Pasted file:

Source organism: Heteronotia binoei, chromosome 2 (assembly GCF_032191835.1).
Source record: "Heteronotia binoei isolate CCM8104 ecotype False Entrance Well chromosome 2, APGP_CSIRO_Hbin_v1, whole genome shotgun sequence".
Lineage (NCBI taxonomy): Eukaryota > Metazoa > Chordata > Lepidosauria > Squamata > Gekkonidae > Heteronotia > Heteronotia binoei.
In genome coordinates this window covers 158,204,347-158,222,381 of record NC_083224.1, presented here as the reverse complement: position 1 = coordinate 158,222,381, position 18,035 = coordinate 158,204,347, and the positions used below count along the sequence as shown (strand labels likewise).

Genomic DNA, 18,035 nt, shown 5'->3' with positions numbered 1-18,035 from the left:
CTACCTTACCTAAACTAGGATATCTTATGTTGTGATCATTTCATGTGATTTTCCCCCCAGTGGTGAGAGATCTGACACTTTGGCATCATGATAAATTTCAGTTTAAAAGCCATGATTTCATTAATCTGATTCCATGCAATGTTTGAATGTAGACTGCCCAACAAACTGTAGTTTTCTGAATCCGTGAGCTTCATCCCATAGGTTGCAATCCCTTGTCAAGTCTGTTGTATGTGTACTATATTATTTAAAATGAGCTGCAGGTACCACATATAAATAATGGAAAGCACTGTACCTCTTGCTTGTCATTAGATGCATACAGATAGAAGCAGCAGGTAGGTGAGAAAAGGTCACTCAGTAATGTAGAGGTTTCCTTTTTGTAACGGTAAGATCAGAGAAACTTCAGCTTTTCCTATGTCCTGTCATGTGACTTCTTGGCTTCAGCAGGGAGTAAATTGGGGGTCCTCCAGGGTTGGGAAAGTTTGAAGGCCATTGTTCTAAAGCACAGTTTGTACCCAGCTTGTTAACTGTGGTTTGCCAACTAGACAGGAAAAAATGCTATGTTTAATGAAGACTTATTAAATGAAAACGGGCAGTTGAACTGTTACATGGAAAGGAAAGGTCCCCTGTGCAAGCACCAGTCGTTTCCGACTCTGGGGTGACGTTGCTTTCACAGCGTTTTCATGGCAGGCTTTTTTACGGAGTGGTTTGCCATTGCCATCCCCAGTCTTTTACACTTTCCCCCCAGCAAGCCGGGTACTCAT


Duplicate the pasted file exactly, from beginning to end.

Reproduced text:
Source organism: Heteronotia binoei, chromosome 2 (assembly GCF_032191835.1).
Source record: "Heteronotia binoei isolate CCM8104 ecotype False Entrance Well chromosome 2, APGP_CSIRO_Hbin_v1, whole genome shotgun sequence".
Lineage (NCBI taxonomy): Eukaryota > Metazoa > Chordata > Lepidosauria > Squamata > Gekkonidae > Heteronotia > Heteronotia binoei.
In genome coordinates this window covers 158,204,347-158,222,381 of record NC_083224.1, presented here as the reverse complement: position 1 = coordinate 158,222,381, position 18,035 = coordinate 158,204,347, and the positions used below count along the sequence as shown (strand labels likewise).

Genomic DNA, 18,035 nt, shown 5'->3' with positions numbered 1-18,035 from the left:
CTACCTTACCTAAACTAGGATATCTTATGTTGTGATCATTTCATGTGATTTTCCCCCCAGTGGTGAGAGATCTGACACTTTGGCATCATGATAAATTTCAGTTTAAAAGCCATGATTTCATTAATCTGATTCCATGCAATGTTTGAATGTAGACTGCCCAACAAACTGTAGTTTTCTGAATCCGTGAGCTTCATCCCATAGGTTGCAATCCCTTGTCAAGTCTGTTGTATGTGTACTATATTATTTAAAATGAGCTGCAGGTACCACATATAAATAATGGAAAGCACTGTACCTCTTGCTTGTCATTAGATGCATACAGATAGAAGCAGCAGGTAGGTGAGAAAAGGTCACTCAGTAATGTAGAGGTTTCCTTTTTGTAACGGTAAGATCAGAGAAACTTCAGCTTTTCCTATGTCCTGTCATGTGACTTCTTGGCTTCAGCAGGGAGTAAATTGGGGGTCCTCCAGGGTTGGGAAAGTTTGAAGGCCATTGTTCTAAAGCACAGTTTGTACCCAGCTTGTTAACTGTGGTTTGCCAACTAGACAGGAAAAAATGCTATGTTTAATGAAGACTTATTAAATGAAAACGGGCAGTTGAACTGTTACATGGAAAGGAAAGGTCCCCTGTGCAAGCACCAGTCGTTTCCGACTCTGGGGTGACGTTGCTTTCACAGCGTTTTCATGGCAGGCTTTTTTACGGAGTGGTTTGCCATTGCCATCCCCAGTCTTTTACACTTTCCCCCCAGCAAGCCGGGTACTCAT